The city’s recent history has been less glorious. This week marks five years since Timbuktu was invaded by Tuareg rebels and Al Qaeda militants. Five years since the town’s Sufi population began to suffer the imposition of sharia and its ghoulish punishments. Five years since the town’s famous librarians started an ingenious smuggling operation to save thousands of priceless ancient manuscripts from destruction.
Today there is both good and bad news from Timbuktu. The bad news is that bandits and radical Islamists are still present in the region, launching sporadic attacks on the town and its peacekeepers. The reach of extremist teaching throughout the Sahara is expanding, not contracting.
The good news is that in Timbuktu itself, many of the World Heritage landmarks have been restored. Local craftsmen have rebuilt many of the shrines to the saints of Timbuktu, and the instigator of their destruction imprisoned for nine years. The exquisite ‘Door of Heaven’ in the Sidi Yahya mosque has been repaired. The values of Timbuktu, its so-called ‘seven gates’, remain intact: tolerance, honour, dignity, generousity, hospitality, honesty and justice.
And what of those famous manuscripts? Currently in exile in Mali’s capital city Bamako, the manuscripts are being well looked after. The Herculean task of cataloguing and preserving these ancient texts continues.
Blood & Ink is fundamentally a thriller and a love story. As a thriller it contains chases, smuggling operations and a locked-room mystery. As a love story it features a Malian Romeo and Juliet, drawn together in spite of their cultural and religious differences.
And yes, as a piece of historical fiction, the novel by necessity explores the theme of violent jihad. I had the honour of participating last month in the Cologne literary festival, where I read and discussed the novel with teenage festivalgoers. Their questions went right to the heart of the matter. What are the causes of radicalisation? Is religion itself to blame? Was I nervous about the controversy my book might cause? Finally – and essentially – what is the solution to Islamist extremism?
At a recent conference in Vienna, Timbuktu’s chief librarian Abdel Kader Haïdara was asked this same question. He replied that he looks for solutions in the Timbuktu manuscripts themselves. ‘Many of these ancient Islamic manuscripts deal with conflict resolution, including many which have not yet been translated or published. I am hopeful that the manuscripts will one day foster a better understanding of the world of yesterday and the world of today, as well as the promotion of tolerance and a culture of peace.’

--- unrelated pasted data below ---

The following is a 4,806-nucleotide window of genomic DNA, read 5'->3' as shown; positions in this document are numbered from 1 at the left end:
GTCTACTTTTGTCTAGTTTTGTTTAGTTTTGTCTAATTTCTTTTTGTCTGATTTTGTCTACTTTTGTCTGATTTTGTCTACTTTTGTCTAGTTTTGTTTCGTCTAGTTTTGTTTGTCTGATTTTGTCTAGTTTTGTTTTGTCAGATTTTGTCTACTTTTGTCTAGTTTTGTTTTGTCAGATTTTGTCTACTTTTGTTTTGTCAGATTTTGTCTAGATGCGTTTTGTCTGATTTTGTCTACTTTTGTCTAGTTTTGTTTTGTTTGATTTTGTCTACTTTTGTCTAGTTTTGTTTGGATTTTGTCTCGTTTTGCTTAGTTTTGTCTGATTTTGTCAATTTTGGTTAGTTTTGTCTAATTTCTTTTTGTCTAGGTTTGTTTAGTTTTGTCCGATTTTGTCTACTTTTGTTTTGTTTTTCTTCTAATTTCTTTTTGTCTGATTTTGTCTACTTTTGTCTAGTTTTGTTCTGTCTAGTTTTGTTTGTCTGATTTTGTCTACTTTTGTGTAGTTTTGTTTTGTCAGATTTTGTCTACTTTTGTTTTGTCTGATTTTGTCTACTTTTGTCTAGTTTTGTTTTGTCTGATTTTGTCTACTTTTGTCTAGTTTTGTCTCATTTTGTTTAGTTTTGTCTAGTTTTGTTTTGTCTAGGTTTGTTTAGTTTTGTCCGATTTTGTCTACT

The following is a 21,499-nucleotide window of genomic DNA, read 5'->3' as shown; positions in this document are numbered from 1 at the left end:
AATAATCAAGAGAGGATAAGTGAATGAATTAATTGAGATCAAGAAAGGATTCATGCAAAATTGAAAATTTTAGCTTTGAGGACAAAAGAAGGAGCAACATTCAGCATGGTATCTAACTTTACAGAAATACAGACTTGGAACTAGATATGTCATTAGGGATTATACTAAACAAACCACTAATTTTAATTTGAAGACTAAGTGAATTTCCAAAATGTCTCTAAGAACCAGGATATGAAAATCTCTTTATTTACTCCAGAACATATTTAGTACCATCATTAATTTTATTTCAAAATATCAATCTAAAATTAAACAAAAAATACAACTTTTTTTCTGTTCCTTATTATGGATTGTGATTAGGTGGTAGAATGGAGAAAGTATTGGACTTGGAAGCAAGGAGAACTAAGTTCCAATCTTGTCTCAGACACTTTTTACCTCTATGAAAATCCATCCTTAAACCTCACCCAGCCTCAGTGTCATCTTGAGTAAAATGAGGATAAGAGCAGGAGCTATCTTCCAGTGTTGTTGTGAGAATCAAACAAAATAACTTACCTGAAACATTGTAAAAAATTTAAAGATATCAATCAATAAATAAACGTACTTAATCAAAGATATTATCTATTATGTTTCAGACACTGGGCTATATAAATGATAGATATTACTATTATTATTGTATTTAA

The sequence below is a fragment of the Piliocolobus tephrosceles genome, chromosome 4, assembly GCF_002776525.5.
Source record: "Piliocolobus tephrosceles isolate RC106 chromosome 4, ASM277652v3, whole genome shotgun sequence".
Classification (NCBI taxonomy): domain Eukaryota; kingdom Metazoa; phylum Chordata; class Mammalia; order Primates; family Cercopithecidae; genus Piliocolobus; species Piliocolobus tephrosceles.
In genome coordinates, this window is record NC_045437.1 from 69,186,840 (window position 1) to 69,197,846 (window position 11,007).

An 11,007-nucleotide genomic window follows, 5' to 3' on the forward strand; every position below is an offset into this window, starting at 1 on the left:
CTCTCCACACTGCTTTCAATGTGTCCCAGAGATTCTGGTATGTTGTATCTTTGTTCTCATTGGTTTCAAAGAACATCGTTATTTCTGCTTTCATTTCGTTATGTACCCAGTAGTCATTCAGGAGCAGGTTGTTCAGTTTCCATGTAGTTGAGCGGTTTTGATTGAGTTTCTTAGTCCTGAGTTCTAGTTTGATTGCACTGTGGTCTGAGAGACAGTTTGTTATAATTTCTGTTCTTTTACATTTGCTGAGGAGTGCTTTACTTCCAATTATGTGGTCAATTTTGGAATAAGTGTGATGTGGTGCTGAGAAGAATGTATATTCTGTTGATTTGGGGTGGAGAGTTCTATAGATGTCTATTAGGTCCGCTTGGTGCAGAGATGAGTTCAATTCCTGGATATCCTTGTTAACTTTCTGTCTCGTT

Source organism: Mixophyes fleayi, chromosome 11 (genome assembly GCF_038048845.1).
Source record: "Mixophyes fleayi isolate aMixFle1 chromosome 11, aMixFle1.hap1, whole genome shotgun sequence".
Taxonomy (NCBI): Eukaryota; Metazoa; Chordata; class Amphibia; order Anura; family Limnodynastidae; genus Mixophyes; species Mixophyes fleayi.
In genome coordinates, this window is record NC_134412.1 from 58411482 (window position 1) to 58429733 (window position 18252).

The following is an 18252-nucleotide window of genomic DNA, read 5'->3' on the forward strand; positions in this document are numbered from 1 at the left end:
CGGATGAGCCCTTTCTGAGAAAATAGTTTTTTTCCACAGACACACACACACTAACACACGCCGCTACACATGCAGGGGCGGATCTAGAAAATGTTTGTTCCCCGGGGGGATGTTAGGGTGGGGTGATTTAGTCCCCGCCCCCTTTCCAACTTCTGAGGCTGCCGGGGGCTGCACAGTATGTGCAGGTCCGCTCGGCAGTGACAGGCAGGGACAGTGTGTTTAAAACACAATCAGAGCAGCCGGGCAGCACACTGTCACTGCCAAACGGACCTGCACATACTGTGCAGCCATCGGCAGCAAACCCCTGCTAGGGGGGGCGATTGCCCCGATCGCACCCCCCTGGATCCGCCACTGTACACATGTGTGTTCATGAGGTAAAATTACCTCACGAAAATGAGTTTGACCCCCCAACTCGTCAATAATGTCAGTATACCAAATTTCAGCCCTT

I am not nervous about the controversy my book might cause. Controversy entails discussion, more useful than any awkward silence. My highest hope for Blood & Ink is that, like the Timbuktu manuscripts themselves, it might foster understanding, tolerance and peace. My rather more modest hope is that it proves a gripping, exhilarating read.
This post was written as a guest post for the Aladin Verlag blog: link
I’ve just come back from ten days visiting schools in Saudi Arabia. Thanks to Authors Abroad for organizing the trip and to the three schools for their warm welcome: the King Faisal School, the American International School of Riyadh and the British International School of Al-Khobar.
I was excited to visit Saudi Arabia, not least because I have a tenuous family connection with the country. In 1761 a young German cartographer called Carsten Niebuhr set off to Arabia as part of a six-man academic expedition organized by the King of Denmark. The trip was fraught with illness and quarrels (recounted in lurid detail in Thorkild Hansen’s book Arabia Felix), but it did prove to have some academic usefulness: Niebuhr’s transcription of the cuneiform inscriptions at Persepolis proved to be a key turning-point in the decipherment of cuneiform.
Carsten Niebuhr was the only member of the expedition to return to Europe alive. As his great-great-great-great-great-great-great grandson, I am very glad he did.
Back to the twenty-first century…King Faisal School is a boys’ school in Riyadh’s Diplomatic Quarter. During my visit the boys showed great imagination developing stories set in Riyadh and other Saudi settings. The day after I left they held a Young Author event, where students sold their own books in Arabic or English.
The American International School of Riyadh has a beautiful new campus on the north side of the city. I met lots of enthusiastic readers during a packed schedule of assemblies and workshops, and even managed a selfie with Readosaurus Rex, the pride and joy of the Elementary Library.
School starts and finishes early in Saudi Arabia, so I had plenty of time in the afternoons to lose at Risk to my host family and to explore downtown Riyadh: the beautifully preserved Al-Masmak Fortress, notorious ‘Justice’ Square and the dizzyingly tall Kingdom Tower. The black and white photograph below is from 1951 and shows a street of barbers and dentists in a street near Al-Swelem Gate (wince).
One night my hosts treated me to dinner at Nadj Village. We sat on plush Arabian carpet and feasted on camel meat and flavoured rice, surrounded by Arabian antiques. I thought of my seven-greats grandfather and imagined him enjoying just such a meal at the Ottoman court in Jeddah, in a pre-oil pre-Saud pre-warplane Arabia.